I would give them 8 or so bars to start with, and when they fill out 75% add a couple of more.
    Good luck and enjoy.
    Last edited by RiodeLobo; 04-08-2013 at 01:58 PM.
    Dan Hayden 4 Years. 9 hives. Tx Free. USDA Zone 5b.

  12. #12
    Join Date
    Apr 2013
    Location
    McCormick SC, USA
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    31

    Default Re: Top bar hive questions for newbie

    You are right, the simplicity is excatly why I built one. I have read about the hole or holes, on the end but at the bottom so the heat doesnt escape. Im in the deep south so we dont get much winter but, we do get a heck of a summer so, heat loss shouldnt be a problem.
    I have read the bars should be this or that but, the majority of the sites I have read have all the bars the same size.
    Thank yall for all the help. I believe this is going to be more of a, "learn as you go", endeavor because nothing I have read says the same thing.

  13. #13
    Join Date
    Apr 2013
    Location
    Hopkins, South Carolina
    Posts
    91

    Default Re: Top bar hive questions for newbie

    Check out youtube ,Out of a bluesky. I have found him very informative. We just started with top bar hives this year, have the basic square framed hives for a couple years. But the weight of the boxes are getting to be too much for my old body. Yes wax all bars, and don't worry about the brood, pollen honey separation. The bees will make their own patterns. Just go to Utube and enter KTBH or Top bar hives and you will get a list of videos that will be quite helpful. Good luck and happy bee keeping. Remember, Bee keeping is Not Science, it's Nature.

  14. #14
    Join Date
    May 2012
    Location
    Roanoke, VA
    Posts
    1,495

    Default Re: Top bar hive questions for newbie

    Don't wax the bars, just wax the bottom or sides of the hive. They attach better to bars that are not waxed. If you can get old brood comb for wax, it has a much stronger smell than wax processed from cappings. The pure beeswax is probably from cappings, but it is better than nothing.

    Also, if your bars are 1 3/4's they are going to be too wide. You may get them to build to a kerf, but they will have ribbon comb all over the place. You should be using 1 1/4 or 1 3/8 bars.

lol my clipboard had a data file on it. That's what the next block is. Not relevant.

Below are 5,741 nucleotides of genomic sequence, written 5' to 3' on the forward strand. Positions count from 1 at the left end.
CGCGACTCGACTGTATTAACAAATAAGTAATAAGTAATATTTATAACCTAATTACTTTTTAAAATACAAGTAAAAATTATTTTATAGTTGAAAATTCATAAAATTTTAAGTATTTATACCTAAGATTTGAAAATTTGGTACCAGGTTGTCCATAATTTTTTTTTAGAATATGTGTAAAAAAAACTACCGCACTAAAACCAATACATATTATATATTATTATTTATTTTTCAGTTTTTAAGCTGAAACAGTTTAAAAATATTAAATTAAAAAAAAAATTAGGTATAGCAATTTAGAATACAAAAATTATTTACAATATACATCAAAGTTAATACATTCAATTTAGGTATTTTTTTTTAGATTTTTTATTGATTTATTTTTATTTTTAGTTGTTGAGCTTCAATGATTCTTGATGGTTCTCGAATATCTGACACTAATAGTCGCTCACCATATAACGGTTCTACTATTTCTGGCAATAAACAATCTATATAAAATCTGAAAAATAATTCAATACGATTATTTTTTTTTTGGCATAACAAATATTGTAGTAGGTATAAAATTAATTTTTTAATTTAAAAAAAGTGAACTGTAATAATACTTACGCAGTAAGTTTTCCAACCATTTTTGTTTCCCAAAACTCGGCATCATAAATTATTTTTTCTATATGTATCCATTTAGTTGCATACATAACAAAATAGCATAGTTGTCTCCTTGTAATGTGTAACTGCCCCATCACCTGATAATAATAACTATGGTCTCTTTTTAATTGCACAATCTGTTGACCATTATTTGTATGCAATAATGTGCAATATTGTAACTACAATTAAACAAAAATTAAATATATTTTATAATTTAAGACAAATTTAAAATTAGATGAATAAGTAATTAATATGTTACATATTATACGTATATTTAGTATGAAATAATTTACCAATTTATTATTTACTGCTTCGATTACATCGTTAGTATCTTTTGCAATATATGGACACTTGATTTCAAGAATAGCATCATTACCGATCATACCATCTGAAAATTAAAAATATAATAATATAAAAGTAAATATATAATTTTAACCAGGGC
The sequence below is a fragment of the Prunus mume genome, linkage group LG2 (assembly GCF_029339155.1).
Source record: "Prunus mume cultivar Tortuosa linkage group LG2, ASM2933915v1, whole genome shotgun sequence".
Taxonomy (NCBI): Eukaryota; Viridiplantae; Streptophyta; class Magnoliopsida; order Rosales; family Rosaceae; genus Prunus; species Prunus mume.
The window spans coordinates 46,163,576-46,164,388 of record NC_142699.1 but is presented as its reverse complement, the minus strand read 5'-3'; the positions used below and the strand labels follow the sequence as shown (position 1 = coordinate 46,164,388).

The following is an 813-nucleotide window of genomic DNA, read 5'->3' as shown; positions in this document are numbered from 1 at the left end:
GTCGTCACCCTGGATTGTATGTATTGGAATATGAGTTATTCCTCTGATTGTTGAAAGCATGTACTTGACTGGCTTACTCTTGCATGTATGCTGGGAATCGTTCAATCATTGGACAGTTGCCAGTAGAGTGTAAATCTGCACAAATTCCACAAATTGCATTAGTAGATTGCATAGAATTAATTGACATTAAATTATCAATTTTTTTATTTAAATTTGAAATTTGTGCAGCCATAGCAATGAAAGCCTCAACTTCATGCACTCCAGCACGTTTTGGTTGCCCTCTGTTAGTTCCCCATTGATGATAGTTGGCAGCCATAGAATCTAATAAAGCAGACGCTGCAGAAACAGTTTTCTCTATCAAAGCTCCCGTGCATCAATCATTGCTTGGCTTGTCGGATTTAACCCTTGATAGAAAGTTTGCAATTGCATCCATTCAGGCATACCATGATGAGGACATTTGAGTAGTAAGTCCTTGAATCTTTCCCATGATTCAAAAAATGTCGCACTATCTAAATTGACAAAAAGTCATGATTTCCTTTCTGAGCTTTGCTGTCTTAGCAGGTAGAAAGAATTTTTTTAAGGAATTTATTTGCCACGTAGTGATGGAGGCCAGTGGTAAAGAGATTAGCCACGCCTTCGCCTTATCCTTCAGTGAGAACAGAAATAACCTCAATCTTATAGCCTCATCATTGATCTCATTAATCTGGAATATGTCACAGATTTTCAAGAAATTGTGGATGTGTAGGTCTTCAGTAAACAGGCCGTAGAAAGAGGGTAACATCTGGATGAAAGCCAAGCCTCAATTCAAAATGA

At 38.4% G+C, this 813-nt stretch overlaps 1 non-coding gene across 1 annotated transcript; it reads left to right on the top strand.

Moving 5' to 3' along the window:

15. #15
    Join Date
    Mar 2013
    Location
    Laredo, Texas
    Posts
    60

    Default Re: Top bar hive questions for newbie

    Quote Originally Posted by frstmer View Post
    You are right, the simplicity is excatly why I built one. I have read about the hole or holes, on the end but at the bottom so the heat doesnt escape. Im in the deep south so we dont get much winter but, we do get a heck of a summer so, heat loss shouldnt be a problem.
    I have read the bars should be this or that but, the majority of the sites I have read have all the bars the same size.
    Thank yall for all the help. I believe this is going to be more of a, "learn as you go", endeavor because nothing I have read says the same thing.
    FYI I am starting with tbh too. My first package absconded. If I were to install another package I would seal up the entrance for a few days until they start building comb.

  16. #16
    Join Date
    May 2012
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    Roanoke, VA
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    Default Re: Top bar hive questions for newbie

    Cliffton, do you have a screened bottom board or a solid bottom? If it is screened you want to cover it up. If there is no slider board you could just use some cardboard and duck tape or something. Get it nice and dark in there. Once you get a little comb you shouldn't have to worry about an abscond. Did they abandon the queen? Or did she and the whole crew up and leave?

    If you can get some old brood comb to melt in there to give it the correct smell it wouldn't hurt. Also put in a quart or half gallon jar of 1:1 syrup in there. That won't prevent them from absconding, but it will give them easy access to food. Some Lemon Grass Oil wouldn't hurt, but if you use it, only use a drop or two.

    I would be nervous about keeping the hive too closed up, they may overheat in Texas. If possible you may want to put out a swarm trap in the area just in case they do abscond. You may not get the hive, but then again, maybe you will.

  17. #17
    Join Date
    Jun 2012
    Location
    St. Louis, Missouri, USA
    Posts
    626